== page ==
Multiple consumers can form a group and jointly consume a single topic. Each consumer in the same group is given a shared group_id. For example if one consumer is your foobar process, which is run across three machines, then you might assign this group of consumers the id "foobar". This group id is provided in the configuration of the consumer, and is your way to tell the consumer which group it belongs to.

The consumers in a group divide up the partitions as fairly as possible, each partition is consumed by exactly one consumer in a consumer group.

Consumer Id Registry

In addition to the group_id which is shared by all consumers in a group, each consumer is given a transient, unique consumer_id (of the form hostname:uuid) for identification purposes. Consumer ids are registered in the following directory.

/consumers/[group_id]/ids/[consumer_id] --> {"topic1": #streams, ..., "topicN": #streams} (ephemeral node)
Each of the consumers in the group registers under its group and creates a znode with its consumer_id. The value of the znode contains a map of <topic, #streams>. This id is simply used to identify each of the consumers which is currently active within a group. This is an ephemeral node so it will disappear if the consumer process dies.

Consumer Offset Tracking

Consumers track the maximum offset they have consumed in each partition. This value is stored in a ZooKeeper directory

/consumers/[group_id]/offsets/[topic]/[broker_id-partition_id] --> offset_counter_value ((persistent node)

Partition Owner registry

Each broker partition is consumed by a single consumer within a given consumer group. The consumer must establish its ownership of a given partition before any consumption can begin. To establish its ownership, a consumer writes its own id in an ephemeral node under the particular broker partition it is claiming.

/consumers/[group_id]/owners/[topic]/[broker_id-partition_id] --> consumer_node_id (ephemeral node)

Broker node registration

The broker nodes are basically independent, so they only publish information about what they have. When a broker joins, it registers itself under the broker node registry directory and writes information about its host name and port. The broker also register the list of existing topics and their logical partitions in the broker topic registry. New topics are registered dynamically when they are created on the broker.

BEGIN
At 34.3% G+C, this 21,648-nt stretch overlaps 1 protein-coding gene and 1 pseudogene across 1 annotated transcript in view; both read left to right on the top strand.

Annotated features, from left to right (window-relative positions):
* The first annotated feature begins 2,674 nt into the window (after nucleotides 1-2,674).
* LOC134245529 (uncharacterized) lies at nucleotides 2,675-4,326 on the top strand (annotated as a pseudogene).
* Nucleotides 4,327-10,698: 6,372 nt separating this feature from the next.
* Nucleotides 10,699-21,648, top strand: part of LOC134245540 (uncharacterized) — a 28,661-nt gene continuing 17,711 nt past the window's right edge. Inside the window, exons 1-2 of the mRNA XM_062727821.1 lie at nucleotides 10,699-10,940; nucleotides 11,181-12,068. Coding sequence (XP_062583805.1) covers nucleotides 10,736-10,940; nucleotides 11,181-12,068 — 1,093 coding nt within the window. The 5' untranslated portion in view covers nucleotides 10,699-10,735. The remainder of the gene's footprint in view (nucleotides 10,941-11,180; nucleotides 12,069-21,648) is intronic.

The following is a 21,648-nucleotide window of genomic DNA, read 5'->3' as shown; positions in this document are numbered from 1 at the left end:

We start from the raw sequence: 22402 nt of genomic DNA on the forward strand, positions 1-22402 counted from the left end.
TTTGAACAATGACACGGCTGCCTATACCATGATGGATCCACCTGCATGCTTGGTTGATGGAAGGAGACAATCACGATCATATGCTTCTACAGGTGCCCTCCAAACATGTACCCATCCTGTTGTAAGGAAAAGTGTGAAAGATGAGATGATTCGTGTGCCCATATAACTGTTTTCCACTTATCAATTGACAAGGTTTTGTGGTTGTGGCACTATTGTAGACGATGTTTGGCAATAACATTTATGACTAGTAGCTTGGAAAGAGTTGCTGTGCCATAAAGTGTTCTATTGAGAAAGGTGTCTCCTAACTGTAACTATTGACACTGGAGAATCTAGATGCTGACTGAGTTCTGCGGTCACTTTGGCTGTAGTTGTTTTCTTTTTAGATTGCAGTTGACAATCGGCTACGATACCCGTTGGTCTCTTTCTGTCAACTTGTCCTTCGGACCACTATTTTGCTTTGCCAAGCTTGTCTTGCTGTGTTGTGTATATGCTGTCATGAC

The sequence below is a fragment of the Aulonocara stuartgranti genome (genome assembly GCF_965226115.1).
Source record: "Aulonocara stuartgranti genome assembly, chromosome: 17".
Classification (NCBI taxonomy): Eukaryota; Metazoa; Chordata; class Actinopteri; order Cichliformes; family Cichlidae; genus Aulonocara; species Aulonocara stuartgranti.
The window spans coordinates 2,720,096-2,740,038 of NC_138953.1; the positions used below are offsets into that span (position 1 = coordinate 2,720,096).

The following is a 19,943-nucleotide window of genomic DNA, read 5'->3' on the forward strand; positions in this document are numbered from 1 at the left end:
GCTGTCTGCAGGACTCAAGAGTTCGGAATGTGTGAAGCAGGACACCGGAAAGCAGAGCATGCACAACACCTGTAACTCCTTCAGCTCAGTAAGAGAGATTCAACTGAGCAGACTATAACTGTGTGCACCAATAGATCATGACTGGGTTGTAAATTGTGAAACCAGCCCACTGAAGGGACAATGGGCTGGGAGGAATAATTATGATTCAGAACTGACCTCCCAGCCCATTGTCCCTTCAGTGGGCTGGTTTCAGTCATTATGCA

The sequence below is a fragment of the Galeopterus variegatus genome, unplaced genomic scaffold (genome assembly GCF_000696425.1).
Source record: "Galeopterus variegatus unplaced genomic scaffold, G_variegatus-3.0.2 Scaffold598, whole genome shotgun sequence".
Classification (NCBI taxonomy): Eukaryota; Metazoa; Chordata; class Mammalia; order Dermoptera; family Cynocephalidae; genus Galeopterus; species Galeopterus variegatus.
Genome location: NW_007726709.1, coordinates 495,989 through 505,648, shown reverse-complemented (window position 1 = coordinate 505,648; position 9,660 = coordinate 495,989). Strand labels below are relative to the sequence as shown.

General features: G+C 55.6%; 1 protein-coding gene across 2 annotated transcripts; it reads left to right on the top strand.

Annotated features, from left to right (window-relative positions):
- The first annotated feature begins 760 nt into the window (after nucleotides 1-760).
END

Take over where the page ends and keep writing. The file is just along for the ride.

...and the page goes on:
Consumer registration algorithm

When a consumer starts, it does the following:

  1. Register itself in the consumer id registry under its group.
  2. Register a watch on changes (new consumers joining or any existing consumers leaving) under the consumer id registry. (Each change triggers rebalancing among all consumers within the group to which the changed consumer belongs.)
  3. Register a watch on changes (new brokers joining or any existing brokers leaving) under the broker id registry. (Each change triggers rebalancing among all consumers in all consumer groups.)
  4. If the consumer creates a message stream using a topic filter, it also registers a watch on changes (new topics being added) under the broker topic registry. (Each change will trigger re-evaluation of the available topics to determine which topics are allowed by the topic filter. A new allowed topic will trigger rebalancing among all consumers within the consumer group.)
  5. Force itself to rebalance within in its consumer group.

Consumer rebalancing algorithm

The consumer rebalancing algorithms allows all the consumers in a group to come into consensus on which consumer is consuming which partitions. Consumer rebalancing is triggered on each addition or removal of both broker nodes and other consumers within the same group. For a given topic and a given consumer group, broker partitions are divided evenly among consumers within the group. A partition is always consumed by a single consumer. This design simplifies the implementation. Had we allowed a partition to be concurrently consumed by multiple consumers, there would be contention on the partition and some kind of locking would be required. If there are more consumers than partitions, some consumers won't get any data at all. During rebalancing, we try to assign partitions to consumers in such a way that reduces the number of broker nodes each consumer has to connect to.

Each consumer does the following during rebalancing:

   1. For each topic T that Ci subscribes to 
   2.   let PT be all partitions producing topic T